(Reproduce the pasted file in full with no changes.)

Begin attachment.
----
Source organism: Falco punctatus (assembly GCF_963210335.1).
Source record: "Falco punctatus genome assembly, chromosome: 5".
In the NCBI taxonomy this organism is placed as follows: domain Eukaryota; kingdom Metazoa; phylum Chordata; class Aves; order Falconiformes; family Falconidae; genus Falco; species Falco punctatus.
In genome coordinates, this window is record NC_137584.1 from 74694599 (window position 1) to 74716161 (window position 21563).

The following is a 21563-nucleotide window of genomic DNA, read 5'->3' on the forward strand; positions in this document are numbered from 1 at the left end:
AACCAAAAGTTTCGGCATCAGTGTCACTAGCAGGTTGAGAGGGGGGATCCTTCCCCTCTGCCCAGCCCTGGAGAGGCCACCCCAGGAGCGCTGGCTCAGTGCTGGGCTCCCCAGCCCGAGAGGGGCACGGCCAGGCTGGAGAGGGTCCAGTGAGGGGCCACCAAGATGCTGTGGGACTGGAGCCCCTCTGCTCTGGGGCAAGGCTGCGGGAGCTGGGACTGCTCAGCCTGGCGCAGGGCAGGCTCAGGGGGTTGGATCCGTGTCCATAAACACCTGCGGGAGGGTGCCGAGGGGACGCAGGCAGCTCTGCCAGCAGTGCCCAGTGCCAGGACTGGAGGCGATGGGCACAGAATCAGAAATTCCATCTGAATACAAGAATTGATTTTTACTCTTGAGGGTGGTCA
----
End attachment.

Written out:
Source organism: Falco punctatus (assembly GCF_963210335.1).
Source record: "Falco punctatus genome assembly, chromosome: 5".
In the NCBI taxonomy this organism is placed as follows: domain Eukaryota; kingdom Metazoa; phylum Chordata; class Aves; order Falconiformes; family Falconidae; genus Falco; species Falco punctatus.
In genome coordinates, this window is record NC_137584.1 from 74694599 (window position 1) to 74716161 (window position 21563).

The following is a 21563-nucleotide window of genomic DNA, read 5'->3' on the forward strand; positions in this document are numbered from 1 at the left end:
AACCAAAAGTTTCGGCATCAGTGTCACTAGCAGGTTGAGAGGGGGGATCCTTCCCCTCTGCCCAGCCCTGGAGAGGCCACCCCAGGAGCGCTGGCTCAGTGCTGGGCTCCCCAGCCCGAGAGGGGCACGGCCAGGCTGGAGAGGGTCCAGTGAGGGGCCACCAAGATGCTGTGGGACTGGAGCCCCTCTGCTCTGGGGCAAGGCTGCGGGAGCTGGGACTGCTCAGCCTGGCGCAGGGCAGGCTCAGGGGGTTGGATCCGTGTCCATAAACACCTGCGGGAGGGTGCCGAGGGGACGCAGGCAGCTCTGCCAGCAGTGCCCAGTGCCAGGACTGGAGGCGATGGGCACAGAATCAGAAATTCCATCTGAATACAAGAATTGATTTTTACTCTTGAGGGTGGTCA